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College tuition deduction

Posted by msmagoo (My Page) on
Sun, Jan 8, 06 at 17:11

My daughter just finished her 1st semester in college, I usually prepare my own taxes, what deduction/form do i use to deduct her tuition? Can I deduct the cost of her books as well, also she has a gov't student loan can I deduct that as well. The gov't pays the interest until she graduates. Thanks in advance


Follow-Up Postings:

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RE: College tuition deduction

Hello,

There are 2 education credits, the Hope Credit and the Lifetime Learning Credit, one Tuition and Fees Deduction, and one deduction for student loan interest.

In general (there are exceptions), you can use only tuition and required fees to qualify for education credits and the tuition and fees deductions. If the books can only be purchased through the instutition, then the cost of the books can be used also. College bookstores are normally not run by the institution so most books cannot be used to claim the credit. The one my daughter buys books from is run by Barnes and Noble. The best example of books that qualify for the credit or deduction I can give is a school that writes its own books and those books can only be purchased from that school (there is no secondary market or other source outside of the school).

The Hope Credit is available for only 2 years for each student. It can be taken any year that the student is a freshman or sophmore on December 31st. It cannot be taken for more than 2 years for any single student. It is a maximum credit of $1500 per STUDENT

The Lifetime Learning credit can be taken at anytime. It is a maximum credit of $2000 per RETURN.

The IRS will not let you claim both the Hope Credit and Lifetime Learning credit for the same student in a year, but you can claim both credits if you have more than one student (use a different student for each credit).

Both of the credits phase out based on your filing status and AGI.

The tuition and fee deduction phases out at a higher AGI than the Credits. It cannot be used for a student for which you are claiming a credit. It is limited to a maximum adjustment of $4000 of tuition and fees (again no books).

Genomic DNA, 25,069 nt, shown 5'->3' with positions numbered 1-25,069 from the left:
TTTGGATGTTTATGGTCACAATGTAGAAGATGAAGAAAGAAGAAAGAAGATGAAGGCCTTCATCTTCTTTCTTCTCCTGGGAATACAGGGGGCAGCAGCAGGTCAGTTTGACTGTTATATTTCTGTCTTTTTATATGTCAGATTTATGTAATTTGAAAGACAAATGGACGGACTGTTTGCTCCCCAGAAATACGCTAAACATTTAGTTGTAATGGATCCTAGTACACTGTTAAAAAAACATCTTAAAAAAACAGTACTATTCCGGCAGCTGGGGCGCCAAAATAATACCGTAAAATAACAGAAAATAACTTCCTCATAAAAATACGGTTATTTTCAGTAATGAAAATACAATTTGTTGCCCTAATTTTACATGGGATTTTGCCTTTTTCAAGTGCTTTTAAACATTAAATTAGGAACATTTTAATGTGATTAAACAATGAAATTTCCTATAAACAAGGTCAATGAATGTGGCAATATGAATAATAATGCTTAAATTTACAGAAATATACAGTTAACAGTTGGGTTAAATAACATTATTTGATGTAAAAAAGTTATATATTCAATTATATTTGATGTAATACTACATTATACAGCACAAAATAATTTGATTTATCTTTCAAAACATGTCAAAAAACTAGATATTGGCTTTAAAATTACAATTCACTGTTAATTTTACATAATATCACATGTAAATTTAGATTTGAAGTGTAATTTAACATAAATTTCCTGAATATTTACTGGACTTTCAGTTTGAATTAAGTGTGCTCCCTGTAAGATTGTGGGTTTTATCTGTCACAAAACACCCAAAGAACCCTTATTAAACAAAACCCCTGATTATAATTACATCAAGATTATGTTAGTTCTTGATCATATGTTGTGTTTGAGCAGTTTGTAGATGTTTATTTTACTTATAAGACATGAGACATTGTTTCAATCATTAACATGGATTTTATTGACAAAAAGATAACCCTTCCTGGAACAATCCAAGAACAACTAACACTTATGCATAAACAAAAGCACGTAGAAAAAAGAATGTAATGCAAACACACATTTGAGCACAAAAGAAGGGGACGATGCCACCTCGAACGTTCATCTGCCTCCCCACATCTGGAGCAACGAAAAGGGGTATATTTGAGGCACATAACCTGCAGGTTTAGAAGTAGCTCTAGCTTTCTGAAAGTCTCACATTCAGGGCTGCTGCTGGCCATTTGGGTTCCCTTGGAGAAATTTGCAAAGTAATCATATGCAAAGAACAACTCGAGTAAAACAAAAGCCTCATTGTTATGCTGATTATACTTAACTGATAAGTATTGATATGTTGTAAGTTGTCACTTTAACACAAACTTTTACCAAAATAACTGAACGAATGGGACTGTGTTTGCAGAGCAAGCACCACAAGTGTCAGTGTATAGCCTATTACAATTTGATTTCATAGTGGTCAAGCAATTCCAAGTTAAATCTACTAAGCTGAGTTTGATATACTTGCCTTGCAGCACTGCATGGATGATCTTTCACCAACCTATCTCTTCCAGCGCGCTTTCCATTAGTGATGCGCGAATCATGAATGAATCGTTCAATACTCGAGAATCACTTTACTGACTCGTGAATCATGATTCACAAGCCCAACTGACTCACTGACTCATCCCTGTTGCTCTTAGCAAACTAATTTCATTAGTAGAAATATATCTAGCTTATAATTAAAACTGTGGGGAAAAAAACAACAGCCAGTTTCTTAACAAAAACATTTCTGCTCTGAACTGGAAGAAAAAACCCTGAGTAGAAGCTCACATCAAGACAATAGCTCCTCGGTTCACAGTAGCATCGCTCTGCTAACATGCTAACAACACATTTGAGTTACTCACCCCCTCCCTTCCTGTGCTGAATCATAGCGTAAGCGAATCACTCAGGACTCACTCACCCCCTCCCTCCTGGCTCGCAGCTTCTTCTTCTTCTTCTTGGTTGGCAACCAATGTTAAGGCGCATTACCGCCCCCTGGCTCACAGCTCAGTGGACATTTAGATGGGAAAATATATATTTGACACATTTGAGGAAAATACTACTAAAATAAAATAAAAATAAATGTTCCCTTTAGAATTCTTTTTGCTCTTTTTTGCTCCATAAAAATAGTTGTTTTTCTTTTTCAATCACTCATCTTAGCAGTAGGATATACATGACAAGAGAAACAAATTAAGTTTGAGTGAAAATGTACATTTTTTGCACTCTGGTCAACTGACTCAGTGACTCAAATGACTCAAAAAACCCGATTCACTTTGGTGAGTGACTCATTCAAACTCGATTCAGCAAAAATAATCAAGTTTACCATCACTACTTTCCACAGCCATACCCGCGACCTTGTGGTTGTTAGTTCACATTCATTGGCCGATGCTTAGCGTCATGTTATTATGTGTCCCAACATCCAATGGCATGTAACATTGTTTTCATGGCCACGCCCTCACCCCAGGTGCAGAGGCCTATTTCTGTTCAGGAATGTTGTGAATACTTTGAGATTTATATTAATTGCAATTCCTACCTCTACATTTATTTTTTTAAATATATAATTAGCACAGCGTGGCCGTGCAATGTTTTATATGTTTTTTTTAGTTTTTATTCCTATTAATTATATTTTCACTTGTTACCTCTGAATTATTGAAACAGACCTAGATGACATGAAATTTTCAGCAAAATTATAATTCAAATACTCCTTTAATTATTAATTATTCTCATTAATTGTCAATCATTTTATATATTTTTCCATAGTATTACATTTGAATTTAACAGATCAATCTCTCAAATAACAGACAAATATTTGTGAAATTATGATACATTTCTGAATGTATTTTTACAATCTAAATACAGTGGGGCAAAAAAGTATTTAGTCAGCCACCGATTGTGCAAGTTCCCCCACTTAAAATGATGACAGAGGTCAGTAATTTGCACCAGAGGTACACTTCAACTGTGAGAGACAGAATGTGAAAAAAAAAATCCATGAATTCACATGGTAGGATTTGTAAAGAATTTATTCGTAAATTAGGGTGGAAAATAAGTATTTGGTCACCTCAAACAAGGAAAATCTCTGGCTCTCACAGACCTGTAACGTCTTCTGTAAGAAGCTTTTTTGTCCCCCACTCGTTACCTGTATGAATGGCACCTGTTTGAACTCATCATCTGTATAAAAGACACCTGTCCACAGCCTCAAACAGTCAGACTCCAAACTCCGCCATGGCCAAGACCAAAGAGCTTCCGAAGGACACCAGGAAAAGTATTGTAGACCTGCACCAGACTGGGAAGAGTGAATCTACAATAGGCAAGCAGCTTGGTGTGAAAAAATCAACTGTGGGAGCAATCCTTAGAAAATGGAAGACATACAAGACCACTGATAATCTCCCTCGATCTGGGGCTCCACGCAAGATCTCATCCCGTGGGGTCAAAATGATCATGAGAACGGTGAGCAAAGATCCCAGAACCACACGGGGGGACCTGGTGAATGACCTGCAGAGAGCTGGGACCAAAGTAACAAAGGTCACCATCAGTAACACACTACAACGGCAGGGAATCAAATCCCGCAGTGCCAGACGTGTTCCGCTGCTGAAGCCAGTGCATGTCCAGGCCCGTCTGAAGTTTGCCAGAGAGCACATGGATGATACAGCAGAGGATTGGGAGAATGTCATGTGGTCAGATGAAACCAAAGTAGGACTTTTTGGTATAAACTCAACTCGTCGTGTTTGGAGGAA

Now on to student loan interest deduction, You can only claim interest on a dependent's student loan that you were legally obligated to pay and actually paid yourself. So based on the information you gave in your post, you can't claim an interest deduction.

Below is a link to the IRS pub on tax benefits for education.

I'd be happy to answer any more questions you have. Good luck

Joan

Here is a link that might be useful: Tax benefits for education


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RE: College tuition deduction

I'd just like to add that the popular tax software programs (I use TaxCut) do an excellent job of sorting this out for you, as well as other more complex tax questions. If you're getting into this type of credit and deduction situation and not using tax software, you're working too hard, and could be costing yourself money. And $30 is cheaper that going to a tax preparer. Just my .02. Steve


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RE: College tuition deduction

steve, you are right that spending $30 is cheaper than going to a professional tax preparer. Buying software does not eliminate the need for the taxpayer preparing his/her own return to do some research in order to correctly prepare his own return and take advantage of all of the potential ways to save taxes. Think about how much your time is worth and how long it could take you to learn and understand tax law. Add that figure to the $30 cost of software.

If you are willing to do the research, spend the time to learn taxes and consider that your time is fairly low in value, I encourage you to do your return yourself. If you want to spend a minimum of time and let the computer do all the work, in my humble opinion, go to a tax professional. That tax professional just might save you the cost of having your taxes prepared by increasing your refund simply because they know tax laws that can save you money.


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RE: College tuition deduction

Joan,
Does that mean i can take the Hope Credit & a tuition deduction as well? I know that I can deduct student loan interest, but for example, let's say that the tuition is $4000, she has a stafford loan for S2000 and we pay $2000, can we deduct $4000 since that is the actual tuition($2000 borrowed funds & $2000 from savings). She is a freshman so should I use the Hope credit? Thanks for your help!


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RE: College tuition deduction